Freedom of Press- A Myth in India

Freedom and democracy are the most echoed words in the world and are often used interchangeably. However, in the present scenario, it can be seen that freedom is taken away by the government or non-state actors in many ways even in the democracy and one such way is censorship of media. When we speak of democracy and censorship, it can be very well understood that the greatest irony just took place imagining moral policing in a democracy can certainly be something that not many people wish to receive or appreciate receiving. Freedom of the press is taken away by the government for the purpose of altering or suppressing parts thought to be objectionable or offensive. It is often argued that censorship is necessary to some extent but what exactly that extent should be, is hardly discussed. With time, the participation of media in various domains has increased and so is the interference of the state in media affairs. Let’s scratch the grounds a bit to know the reality of the biggest democracy of the world, India.

The Constitution of India guarantees freedom of speech and expression to all its citizens under Article 19 (1) (a). It includes the expression of one’s idea through any communicable medium or visual representation thus including freedom of the press in this category which is also backed by the freedom of circulation. The fundamental right of freedom of the press is essential for political liberty and the proper functioning of democracy. India- the largest functioning democracy in the world with a continental proportion has the freedom of expression and choice guaranteed by none other than the constitution itself in its articles.

Cartoons that are regarded as a medium of expression convey the message of a 500- 1000 word article in just a minute is one of the oldest ways of delivering information. However, there are many instances when cartoons have been banned in the name of the nation’s integrity. One such case is the cartoon drawn by celebrated cartoonist Keshav Shankar Pillai in 1949 which was a comment on the slow pace growth of India’s mammoth constitution-making exercise. The cartoon depicted Jawaharlal Nehru with a whip in his hand chasing Dr. Bhimrao Ambedkar, seated on a snail, urging him to speed up the work on the constitution. When the cartoon was published, Ambedkar was alive and there is no material available indicating his displeasure over this sketch. The cartoon in question has been in the NCERT textbook of political science since 2006 without any resistance from the quarter. The HRD ministry set up a six member committee to scrutinize these textbooks and replace “inappropriate” material before the academic session resumes.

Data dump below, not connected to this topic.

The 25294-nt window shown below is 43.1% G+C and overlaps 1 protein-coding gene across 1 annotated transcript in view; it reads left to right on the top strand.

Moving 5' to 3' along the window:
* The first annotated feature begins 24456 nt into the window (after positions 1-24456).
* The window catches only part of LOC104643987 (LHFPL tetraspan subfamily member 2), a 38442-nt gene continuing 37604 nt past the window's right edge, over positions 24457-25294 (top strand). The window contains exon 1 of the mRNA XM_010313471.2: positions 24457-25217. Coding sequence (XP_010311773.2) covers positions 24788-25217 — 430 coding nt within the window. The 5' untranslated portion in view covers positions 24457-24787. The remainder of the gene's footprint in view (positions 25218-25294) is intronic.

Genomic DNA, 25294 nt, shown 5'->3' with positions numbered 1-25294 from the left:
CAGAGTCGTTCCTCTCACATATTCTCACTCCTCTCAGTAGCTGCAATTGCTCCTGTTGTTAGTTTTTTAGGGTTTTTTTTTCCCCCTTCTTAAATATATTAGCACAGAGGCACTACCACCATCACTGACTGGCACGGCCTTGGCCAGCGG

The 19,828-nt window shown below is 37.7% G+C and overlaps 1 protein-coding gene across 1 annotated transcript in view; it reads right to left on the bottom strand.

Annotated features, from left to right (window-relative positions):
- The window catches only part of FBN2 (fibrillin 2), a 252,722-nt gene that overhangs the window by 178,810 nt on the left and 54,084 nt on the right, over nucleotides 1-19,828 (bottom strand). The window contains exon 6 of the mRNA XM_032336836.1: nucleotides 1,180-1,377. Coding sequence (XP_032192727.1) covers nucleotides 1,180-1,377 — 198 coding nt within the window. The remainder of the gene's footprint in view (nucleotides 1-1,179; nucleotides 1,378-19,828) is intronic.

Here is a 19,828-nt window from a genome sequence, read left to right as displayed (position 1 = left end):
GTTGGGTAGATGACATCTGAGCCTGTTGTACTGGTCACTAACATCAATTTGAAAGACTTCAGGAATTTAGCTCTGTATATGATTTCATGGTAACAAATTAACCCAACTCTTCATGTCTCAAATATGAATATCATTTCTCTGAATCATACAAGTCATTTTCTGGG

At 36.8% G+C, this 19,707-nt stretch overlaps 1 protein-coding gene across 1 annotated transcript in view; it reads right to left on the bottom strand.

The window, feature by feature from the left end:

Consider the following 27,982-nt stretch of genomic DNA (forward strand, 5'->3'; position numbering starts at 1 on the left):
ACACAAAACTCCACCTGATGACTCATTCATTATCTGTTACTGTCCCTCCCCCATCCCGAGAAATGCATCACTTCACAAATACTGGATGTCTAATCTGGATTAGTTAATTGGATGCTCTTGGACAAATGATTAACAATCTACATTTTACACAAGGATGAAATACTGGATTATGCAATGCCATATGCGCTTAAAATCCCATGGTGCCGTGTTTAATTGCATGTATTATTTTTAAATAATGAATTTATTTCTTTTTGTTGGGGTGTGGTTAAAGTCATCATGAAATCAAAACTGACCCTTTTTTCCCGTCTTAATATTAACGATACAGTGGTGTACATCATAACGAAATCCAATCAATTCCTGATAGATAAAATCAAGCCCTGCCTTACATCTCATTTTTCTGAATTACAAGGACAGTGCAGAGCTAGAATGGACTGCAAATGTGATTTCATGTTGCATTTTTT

Another notable and controversial case took place over the biography of the self-styled Godman and now business tycoon Baba Ramdev-beloved of innumerable Indians across the world. Priyanka Pathak’s book Godman to Tycoon: traces the entire orbit of Ramdev’s life- from farm boy to yoga aspirant to television enthusiast to business model. It was banned on the ground that it was extremely defamatory in nature for the protagonist. The most noteworthy thing about the Karkardooma civil judge’s injunction on Godman to Tycoon is that it was granted without hearing the writer or the publisher. In an 11-page order the civil judge stated that he had given the book “cursory reading” and examined the specific portion produced by Baba Ramdev’s lawyers in court which he found to be potentially defamatory. On this basis, he restrained the publication and sale of the book.